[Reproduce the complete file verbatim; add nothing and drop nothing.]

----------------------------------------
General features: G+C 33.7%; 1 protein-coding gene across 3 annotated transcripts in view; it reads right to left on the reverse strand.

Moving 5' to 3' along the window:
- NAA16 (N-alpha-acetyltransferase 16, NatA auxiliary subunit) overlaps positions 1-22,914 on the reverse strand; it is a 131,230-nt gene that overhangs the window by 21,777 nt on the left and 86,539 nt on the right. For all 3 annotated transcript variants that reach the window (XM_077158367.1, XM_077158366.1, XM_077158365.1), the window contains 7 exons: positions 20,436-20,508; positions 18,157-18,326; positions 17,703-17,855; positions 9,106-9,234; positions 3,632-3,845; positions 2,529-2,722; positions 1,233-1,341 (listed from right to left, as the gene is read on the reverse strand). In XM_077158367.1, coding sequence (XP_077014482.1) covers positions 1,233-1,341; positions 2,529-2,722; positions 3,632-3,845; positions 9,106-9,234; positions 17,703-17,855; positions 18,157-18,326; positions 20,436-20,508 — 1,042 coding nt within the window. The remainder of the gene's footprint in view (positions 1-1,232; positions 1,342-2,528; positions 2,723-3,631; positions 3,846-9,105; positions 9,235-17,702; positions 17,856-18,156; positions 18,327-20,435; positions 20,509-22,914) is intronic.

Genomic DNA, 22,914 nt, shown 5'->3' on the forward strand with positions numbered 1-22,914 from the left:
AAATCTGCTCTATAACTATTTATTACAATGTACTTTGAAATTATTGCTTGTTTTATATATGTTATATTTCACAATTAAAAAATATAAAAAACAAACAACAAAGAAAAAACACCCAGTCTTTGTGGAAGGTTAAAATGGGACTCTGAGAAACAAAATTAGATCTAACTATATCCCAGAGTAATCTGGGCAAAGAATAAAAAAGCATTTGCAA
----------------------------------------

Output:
General features: G+C 33.7%; 1 protein-coding gene across 3 annotated transcripts in view; it reads right to left on the reverse strand.

Moving 5' to 3' along the window:
- NAA16 (N-alpha-acetyltransferase 16, NatA auxiliary subunit) overlaps positions 1-22,914 on the reverse strand; it is a 131,230-nt gene that overhangs the window by 21,777 nt on the left and 86,539 nt on the right. For all 3 annotated transcript variants that reach the window (XM_077158367.1, XM_077158366.1, XM_077158365.1), the window contains 7 exons: positions 20,436-20,508; positions 18,157-18,326; positions 17,703-17,855; positions 9,106-9,234; positions 3,632-3,845; positions 2,529-2,722; positions 1,233-1,341 (listed from right to left, as the gene is read on the reverse strand). In XM_077158367.1, coding sequence (XP_077014482.1) covers positions 1,233-1,341; positions 2,529-2,722; positions 3,632-3,845; positions 9,106-9,234; positions 17,703-17,855; positions 18,157-18,326; positions 20,436-20,508 — 1,042 coding nt within the window. The remainder of the gene's footprint in view (positions 1-1,232; positions 1,342-2,528; positions 2,723-3,631; positions 3,846-9,105; positions 9,235-17,702; positions 17,856-18,156; positions 18,327-20,435; positions 20,509-22,914) is intronic.

Genomic DNA, 22,914 nt, shown 5'->3' on the forward strand with positions numbered 1-22,914 from the left:
AAATCTGCTCTATAACTATTTATTACAATGTACTTTGAAATTATTGCTTGTTTTATATATGTTATATTTCACAATTAAAAAATATAAAAAACAAACAACAAAGAAAAAACACCCAGTCTTTGTGGAAGGTTAAAATGGGACTCTGAGAAACAAAATTAGATCTAACTATATCCCAGAGTAATCTGGGCAAAGAATAAAAAAGCATTTGCAA